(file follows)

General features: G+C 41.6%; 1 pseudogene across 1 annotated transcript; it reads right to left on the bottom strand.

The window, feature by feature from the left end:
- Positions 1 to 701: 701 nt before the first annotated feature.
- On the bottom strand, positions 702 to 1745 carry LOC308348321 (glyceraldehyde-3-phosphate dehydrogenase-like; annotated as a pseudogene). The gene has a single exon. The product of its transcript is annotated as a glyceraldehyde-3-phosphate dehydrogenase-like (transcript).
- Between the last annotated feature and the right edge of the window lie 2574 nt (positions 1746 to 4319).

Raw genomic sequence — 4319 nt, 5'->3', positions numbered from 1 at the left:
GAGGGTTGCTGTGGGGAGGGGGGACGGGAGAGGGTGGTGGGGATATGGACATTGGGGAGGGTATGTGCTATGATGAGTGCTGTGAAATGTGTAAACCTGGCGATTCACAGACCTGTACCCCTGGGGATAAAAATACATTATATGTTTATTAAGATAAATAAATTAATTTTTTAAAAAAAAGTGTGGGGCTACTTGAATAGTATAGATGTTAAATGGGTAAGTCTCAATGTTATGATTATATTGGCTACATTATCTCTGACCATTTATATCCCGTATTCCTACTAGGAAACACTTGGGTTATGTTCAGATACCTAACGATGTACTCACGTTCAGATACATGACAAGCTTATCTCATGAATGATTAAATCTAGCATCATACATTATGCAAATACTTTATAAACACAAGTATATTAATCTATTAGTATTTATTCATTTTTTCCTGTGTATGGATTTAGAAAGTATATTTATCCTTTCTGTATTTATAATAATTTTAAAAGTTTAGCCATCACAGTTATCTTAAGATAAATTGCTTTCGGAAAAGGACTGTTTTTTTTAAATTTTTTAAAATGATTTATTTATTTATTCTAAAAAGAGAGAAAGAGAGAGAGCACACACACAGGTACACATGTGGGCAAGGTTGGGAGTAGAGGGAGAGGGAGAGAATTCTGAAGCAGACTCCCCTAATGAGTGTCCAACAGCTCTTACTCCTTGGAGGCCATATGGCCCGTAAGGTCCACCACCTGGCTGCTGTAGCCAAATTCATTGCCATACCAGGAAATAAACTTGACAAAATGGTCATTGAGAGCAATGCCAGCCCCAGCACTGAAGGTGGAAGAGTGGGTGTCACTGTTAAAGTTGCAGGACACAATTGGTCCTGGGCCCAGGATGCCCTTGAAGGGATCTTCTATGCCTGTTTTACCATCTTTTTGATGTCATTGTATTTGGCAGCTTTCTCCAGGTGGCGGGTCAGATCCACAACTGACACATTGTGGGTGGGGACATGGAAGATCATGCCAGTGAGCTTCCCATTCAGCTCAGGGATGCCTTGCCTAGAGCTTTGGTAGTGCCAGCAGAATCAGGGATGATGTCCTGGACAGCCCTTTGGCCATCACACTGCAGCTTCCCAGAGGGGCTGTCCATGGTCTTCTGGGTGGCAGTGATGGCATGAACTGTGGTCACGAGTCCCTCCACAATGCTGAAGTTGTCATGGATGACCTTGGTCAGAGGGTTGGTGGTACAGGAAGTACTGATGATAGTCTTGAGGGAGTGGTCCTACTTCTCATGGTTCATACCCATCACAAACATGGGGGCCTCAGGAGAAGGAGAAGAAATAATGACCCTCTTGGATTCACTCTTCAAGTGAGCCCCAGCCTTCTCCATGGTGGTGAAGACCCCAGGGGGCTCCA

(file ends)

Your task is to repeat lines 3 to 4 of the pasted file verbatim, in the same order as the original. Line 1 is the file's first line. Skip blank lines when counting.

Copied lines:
- Positions 1 to 701: 701 nt before the first annotated feature.
- On the bottom strand, positions 702 to 1745 carry LOC308348321 (glyceraldehyde-3-phosphate dehydrogenase-like; annotated as a pseudogene). The gene has a single exon. The product of its transcript is annotated as a glyceraldehyde-3-phosphate dehydrogenase-like (transcript).